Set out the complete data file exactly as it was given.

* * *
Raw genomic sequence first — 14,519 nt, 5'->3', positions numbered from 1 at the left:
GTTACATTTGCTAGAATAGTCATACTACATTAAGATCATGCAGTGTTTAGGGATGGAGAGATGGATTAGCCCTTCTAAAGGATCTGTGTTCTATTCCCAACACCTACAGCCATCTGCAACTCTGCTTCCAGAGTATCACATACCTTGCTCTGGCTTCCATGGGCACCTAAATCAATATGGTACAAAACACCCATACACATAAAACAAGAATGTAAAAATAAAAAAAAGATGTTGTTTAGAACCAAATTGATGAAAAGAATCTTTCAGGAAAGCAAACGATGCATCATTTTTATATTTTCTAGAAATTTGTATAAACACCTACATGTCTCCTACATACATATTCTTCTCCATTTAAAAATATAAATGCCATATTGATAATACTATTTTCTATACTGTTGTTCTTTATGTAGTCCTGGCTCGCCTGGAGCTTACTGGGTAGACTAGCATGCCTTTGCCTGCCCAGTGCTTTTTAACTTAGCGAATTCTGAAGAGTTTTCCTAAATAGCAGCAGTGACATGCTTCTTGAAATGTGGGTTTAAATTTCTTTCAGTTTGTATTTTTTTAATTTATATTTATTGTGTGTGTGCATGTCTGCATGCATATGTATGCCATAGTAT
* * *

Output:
Raw genomic sequence first — 14,519 nt, 5'->3', positions numbered from 1 at the left:
GTTACATTTGCTAGAATAGTCATACTACATTAAGATCATGCAGTGTTTAGGGATGGAGAGATGGATTAGCCCTTCTAAAGGATCTGTGTTCTATTCCCAACACCTACAGCCATCTGCAACTCTGCTTCCAGAGTATCACATACCTTGCTCTGGCTTCCATGGGCACCTAAATCAATATGGTACAAAACACCCATACACATAAAACAAGAATGTAAAAATAAAAAAAAGATGTTGTTTAGAACCAAATTGATGAAAAGAATCTTTCAGGAAAGCAAACGATGCATCATTTTTATATTTTCTAGAAATTTGTATAAACACCTACATGTCTCCTACATACATATTCTTCTCCATTTAAAAATATAAATGCCATATTGATAATACTATTTTCTATACTGTTGTTCTTTATGTAGTCCTGGCTCGCCTGGAGCTTACTGGGTAGACTAGCATGCCTTTGCCTGCCCAGTGCTTTTTAACTTAGCGAATTCTGAAGAGTTTTCCTAAATAGCAGCAGTGACATGCTTCTTGAAATGTGGGTTTAAATTTCTTTCAGTTTGTATTTTTTTAATTTATATTTATTGTGTGTGTGCATGTCTGCATGCATATGTATGCCATAGTAT